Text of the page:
December 4, 2019
Early December marks the beginning of the COP25 Climate Summit in Madrid, where Speaker of the House Nancy Pelosi made a public statement that the US will abide by the Paris Climate Accord targets: “The United States is still in,” she said, despite the Trump Administration’s recent withdrawal. Even though the US is caught in mixed messaging at the international level, Americans do overwhelmingly seem to be in support of climate action, especially democrats, according to a recent Pew Research study. Congressional Democrats are making their position known by introducing several bills that acknowledge the need for urgent climate action:
1. Climate Action Now Act – This bill passed in the Democratically controlled House of Representatives 231-190. The bill requires the President to create a plan for the US to cut greenhouse gas emissions by 26-28% by 2025 (thus meeting the previously agreed upon nationally determined contribution set by the Paris Agreement). It also has a provision in the bill requiring studies to be conducted on how a Paris withdrawal would impact US economic competitiveness. This bill has been read twice in the Senate but has seen no further action. Along with Speaker Pelosi, a delegation of democratic members of the House are representing the U.S. at COP25.
2. Growing Renewable Energy and Efficiency Now (GREEN) Act – This recent bill is aimed at providing tax incentives for renewable energy production and storage. The author of the bill, Rep. Mike Thompson (D-CA), is the Chairman of the Ways and Means Select Revenue Subcommittee. He calls the draft “a comprehensive approach to addressing the threat of climate change through our tax code.” The legislation is undoubtedly a nod to bills that were introduced earlier this year and remain untouched: the Clean Energy for America Act and the Renewable Energy Extension Act, both seeking tax incentives for clean energy in the face of solar tax credits starting to expire at the end of 2019.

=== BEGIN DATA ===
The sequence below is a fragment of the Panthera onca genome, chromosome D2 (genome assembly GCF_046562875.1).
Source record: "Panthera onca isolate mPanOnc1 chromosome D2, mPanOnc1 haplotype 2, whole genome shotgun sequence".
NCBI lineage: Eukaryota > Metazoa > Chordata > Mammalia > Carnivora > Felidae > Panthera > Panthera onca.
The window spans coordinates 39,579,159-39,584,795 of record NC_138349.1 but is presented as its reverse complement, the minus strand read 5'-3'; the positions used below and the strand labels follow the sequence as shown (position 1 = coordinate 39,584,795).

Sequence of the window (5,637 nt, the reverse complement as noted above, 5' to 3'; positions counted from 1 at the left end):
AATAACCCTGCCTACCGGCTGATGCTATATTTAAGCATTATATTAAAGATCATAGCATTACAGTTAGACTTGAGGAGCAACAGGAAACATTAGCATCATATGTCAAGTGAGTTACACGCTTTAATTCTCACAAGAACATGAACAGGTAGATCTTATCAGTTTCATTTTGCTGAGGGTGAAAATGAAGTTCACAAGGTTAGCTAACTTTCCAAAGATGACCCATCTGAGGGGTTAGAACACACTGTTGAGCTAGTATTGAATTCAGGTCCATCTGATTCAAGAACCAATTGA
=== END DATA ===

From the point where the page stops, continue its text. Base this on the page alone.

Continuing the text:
3. 100% Clean Economy Act – Rep. McEachin (D-VA) finally introduced this highly anticipated bill before the Thanksgiving holiday. McEachin has over 150 co-sponsors and strong endorsements from a variety of environmental non-profit groups including Sierra Club, NRDC, and EDF, as well as a strong coalition of other public health and energy organizations. The bill focuses on growing clean energy jobs and infrastructure, providing support for workers in transition from changing economic sectors, taxing carbon, and bolstering environmental resiliency.
The first week of December, the House Energy and Commerce Environment and Climate Change Subcommittee will hold a hearing on economy-wide decarbonization. The emphasis of the hearing will likely be the carbon tax issue, a necessary provision for a clean energy transition. The Union of Concerned Scientists has a good primer on the difference between the two major carbon tax policies: cap-and-trade and direct taxation. While the carbon tax discussion is still in its nascency, congressional democrats’ position on the matter is clear: we need to do something, now.
Although the likelihood of any of these measures passing both the House and Senate is extremely low, their existence is significant. Their existence implies that people are talking about climate change, clean energy, energy efficiency, and sustainability. Their existence implies that there is something tangible you can ask your local representatives to champion. Their existence reinforces the democratic stance on climate issues, and with any luck, their existence will be the starting point for negotiations, more stakeholder engagement, and future legislative action.
Kasia Kornecki is an intern for AGU’s Public Affairs team. She is a Ph.D. chemist and is interested in policy related to climate, clean energy, and sustainability.